Summary Of: The Initial Destinations and Redistribution of Canada's Major Immigrant Groups: Changes over the Past Two Decades - ARCHIVED
Articles and reports: 11F0019M2005255
This article summarizes findings from the research paper entitled: The Initial Destinations and Redistribution of Canada's Major Immigrant Groups: Changes over the Past Two Decades. In 1981, about 58% of immigrants who had come to Canada in the previous 10 years lived in Toronto, Vancouver, and Montréal; by 2001, this had increased to 74% (Statistics Canada 2003), triggering debate on the merits of a more 'balanced geographic distribution of immigrants' (Citizenship and Immigration Canada-CIC 2001). Policies aimed at directing immigrants away from major gateway cities in many western countries have focused on the choice of initial destination, and little effort has been made to affect subsequent mobility. But such policies will work only if other, non-gateway regions, can keep immigrants or maintain balanced in- and out-migration. To this end, this study examines how Canada's major immigrant groups arriving over the past two decades have altered their geographic concentration through time, comparing immigrants arriving in the 1970s, 1980s, and 1990s, in the concentration levels of their initial destinations, and in their subsequent geographic dispersal. It pays attention to the dispersal pattern of groups whose initial settlements were influenced by government policies and questions the role of pre-existing immigrant communities in geographic distribution.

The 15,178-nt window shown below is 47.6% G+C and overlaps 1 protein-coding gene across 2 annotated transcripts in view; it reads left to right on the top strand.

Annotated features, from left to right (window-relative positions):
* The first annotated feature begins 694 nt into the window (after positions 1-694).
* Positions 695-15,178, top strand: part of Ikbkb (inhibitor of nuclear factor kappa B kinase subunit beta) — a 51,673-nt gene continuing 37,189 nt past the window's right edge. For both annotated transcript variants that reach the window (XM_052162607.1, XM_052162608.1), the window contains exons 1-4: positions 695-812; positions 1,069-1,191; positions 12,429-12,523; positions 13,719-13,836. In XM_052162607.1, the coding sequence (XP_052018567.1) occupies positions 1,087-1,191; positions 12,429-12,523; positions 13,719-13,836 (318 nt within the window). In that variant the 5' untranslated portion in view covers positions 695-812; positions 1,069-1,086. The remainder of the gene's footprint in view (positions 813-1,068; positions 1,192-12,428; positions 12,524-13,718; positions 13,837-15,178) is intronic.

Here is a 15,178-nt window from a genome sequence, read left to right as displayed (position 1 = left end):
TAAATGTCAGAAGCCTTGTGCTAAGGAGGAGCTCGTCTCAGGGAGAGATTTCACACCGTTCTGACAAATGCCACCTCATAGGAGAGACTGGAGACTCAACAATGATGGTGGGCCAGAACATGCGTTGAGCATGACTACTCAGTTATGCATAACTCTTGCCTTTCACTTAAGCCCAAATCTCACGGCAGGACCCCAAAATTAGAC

Main Product: Analytical Studies Branch Research Paper Series